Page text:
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Panacea Capital Boss Brian Creigh Can Never Give Financial Advice, Australian Regulator Rules

Last Updated March 22, 2024 3:40 PM
James Morales
Last Updated March 22, 2024 3:40 PM
By James Morales
Verified by Peter Henn

Key Takeaways

  • The Australian Securities and Investments Commission (ASIC) has banned Brian Creigh from working in the financial services sector.
  • Creigh operated the Panacea crypto fund without the necessary training or license, ASIC fund.
  • Panacea customers lost $5 Million because Creigh fell for a crypto investment scam.

The Australian Securities and Investments Commission (ASIC) has banned the director of Panacea Capital, Brian Creigh, from working in the financial services sector.

For his role operating the unlicensed Panacea Capital Cryptocurrency Investment Fund, Creigh has been permanently banned from providing financial services or being involved in a financial service business.

Crypto Fund Manager’s Lies Exposed 

Following an investigation into Panacea’s crypto fund, ASIC found  Creigh didn’t have the necessary license. This was despite him telling investors that he did.

Accusing the Panacea boss of “misleading and deceptive conduct,” the regulator pointed to a number of erroneous claims he made about the fund.

Namely, Creigh falsely asserted that the organisation was providing a capital guarantee on investor’s contributions. He also lied about how long the fund had been operating while promising unrealistic target returns of 120% to 150%.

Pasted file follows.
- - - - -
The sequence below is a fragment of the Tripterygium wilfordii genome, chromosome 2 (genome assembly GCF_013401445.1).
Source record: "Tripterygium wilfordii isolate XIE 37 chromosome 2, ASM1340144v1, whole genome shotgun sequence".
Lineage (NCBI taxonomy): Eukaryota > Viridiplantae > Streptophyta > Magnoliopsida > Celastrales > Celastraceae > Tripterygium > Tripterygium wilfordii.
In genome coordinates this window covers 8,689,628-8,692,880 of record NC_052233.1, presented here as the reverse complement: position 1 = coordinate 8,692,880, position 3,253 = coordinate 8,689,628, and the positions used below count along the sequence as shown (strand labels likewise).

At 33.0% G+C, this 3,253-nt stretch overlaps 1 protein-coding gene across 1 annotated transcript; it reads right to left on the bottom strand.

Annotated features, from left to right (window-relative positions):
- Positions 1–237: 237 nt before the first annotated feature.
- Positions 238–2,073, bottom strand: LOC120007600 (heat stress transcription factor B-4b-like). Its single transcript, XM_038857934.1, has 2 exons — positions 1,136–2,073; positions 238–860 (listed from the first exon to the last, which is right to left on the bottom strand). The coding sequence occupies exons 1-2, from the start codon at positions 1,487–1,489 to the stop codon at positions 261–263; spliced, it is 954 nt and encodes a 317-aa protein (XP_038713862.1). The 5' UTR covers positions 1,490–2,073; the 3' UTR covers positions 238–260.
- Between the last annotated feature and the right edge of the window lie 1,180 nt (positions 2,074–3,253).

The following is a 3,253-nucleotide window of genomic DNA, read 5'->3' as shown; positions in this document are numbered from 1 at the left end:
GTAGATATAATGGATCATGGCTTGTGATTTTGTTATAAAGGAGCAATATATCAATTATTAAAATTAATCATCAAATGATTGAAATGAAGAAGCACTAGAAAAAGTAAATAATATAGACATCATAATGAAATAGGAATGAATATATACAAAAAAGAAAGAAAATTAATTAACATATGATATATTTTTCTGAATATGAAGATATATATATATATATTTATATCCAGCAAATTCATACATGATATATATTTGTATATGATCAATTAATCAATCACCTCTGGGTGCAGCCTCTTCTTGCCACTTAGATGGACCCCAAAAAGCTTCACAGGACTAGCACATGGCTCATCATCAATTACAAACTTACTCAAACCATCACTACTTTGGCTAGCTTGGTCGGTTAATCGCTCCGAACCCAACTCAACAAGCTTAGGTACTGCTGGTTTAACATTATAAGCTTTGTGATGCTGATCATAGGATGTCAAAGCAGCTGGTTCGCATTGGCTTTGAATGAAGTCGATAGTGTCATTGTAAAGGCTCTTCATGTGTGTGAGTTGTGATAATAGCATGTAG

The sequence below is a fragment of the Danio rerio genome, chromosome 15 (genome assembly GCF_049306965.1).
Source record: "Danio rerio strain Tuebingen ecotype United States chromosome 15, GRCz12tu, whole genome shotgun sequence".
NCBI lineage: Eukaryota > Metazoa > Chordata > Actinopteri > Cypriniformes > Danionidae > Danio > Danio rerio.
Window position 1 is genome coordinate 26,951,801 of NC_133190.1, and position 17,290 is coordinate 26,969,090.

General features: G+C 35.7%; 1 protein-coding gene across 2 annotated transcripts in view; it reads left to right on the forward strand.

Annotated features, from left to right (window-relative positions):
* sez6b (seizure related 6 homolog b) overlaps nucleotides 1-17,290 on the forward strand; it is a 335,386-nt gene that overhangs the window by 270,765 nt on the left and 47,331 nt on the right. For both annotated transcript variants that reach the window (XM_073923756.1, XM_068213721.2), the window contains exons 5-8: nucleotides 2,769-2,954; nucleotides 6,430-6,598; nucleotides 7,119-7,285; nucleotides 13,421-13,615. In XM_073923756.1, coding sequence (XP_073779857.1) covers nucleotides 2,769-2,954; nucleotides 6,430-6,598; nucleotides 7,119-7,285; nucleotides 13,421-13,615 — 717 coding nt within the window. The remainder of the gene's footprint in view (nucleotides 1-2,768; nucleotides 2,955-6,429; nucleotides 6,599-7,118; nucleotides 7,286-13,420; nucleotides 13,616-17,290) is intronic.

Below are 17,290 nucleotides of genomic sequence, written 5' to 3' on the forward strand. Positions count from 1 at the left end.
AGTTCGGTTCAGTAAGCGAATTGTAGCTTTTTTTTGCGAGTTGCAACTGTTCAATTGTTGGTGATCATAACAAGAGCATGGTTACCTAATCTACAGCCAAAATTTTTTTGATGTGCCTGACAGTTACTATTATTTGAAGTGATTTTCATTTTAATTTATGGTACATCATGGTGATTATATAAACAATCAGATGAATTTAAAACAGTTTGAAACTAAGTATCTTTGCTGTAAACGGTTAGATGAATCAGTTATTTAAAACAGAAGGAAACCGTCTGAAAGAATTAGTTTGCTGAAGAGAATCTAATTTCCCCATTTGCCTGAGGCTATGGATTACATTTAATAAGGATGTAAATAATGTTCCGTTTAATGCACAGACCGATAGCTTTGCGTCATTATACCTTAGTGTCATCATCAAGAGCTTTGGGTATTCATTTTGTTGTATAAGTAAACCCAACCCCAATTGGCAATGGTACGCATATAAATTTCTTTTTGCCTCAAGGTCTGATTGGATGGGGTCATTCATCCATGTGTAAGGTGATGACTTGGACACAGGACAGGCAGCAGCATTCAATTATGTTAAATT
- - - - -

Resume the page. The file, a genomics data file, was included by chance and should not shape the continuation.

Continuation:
Finally, the regulator claims that Creigh was one of only two Panacea employees. However, the company was marketed as a boutique investment firm with a team of experienced analysts.

Panacea Investors Lose $5 Million

According to ASIC, Panacea Capital’s customers lost $7.7 million AUS (approximately $5 million USD) because of Creigh’s decision to invest their money in the fraudulent Liquid Assets Group (LAG) fund.

The Commission found that Creigh “failed to react to warning signs that he was dealing with scammers”. This situation, it said, might have been avoided if Panacea had been run by licensed and trained financial advisors.

The regulator said Creigh was “not a fit and proper person to engage in financial services”. This was because, it said “he acted dishonestly and with a lack of integrity, trustworthiness and judgment”.

 

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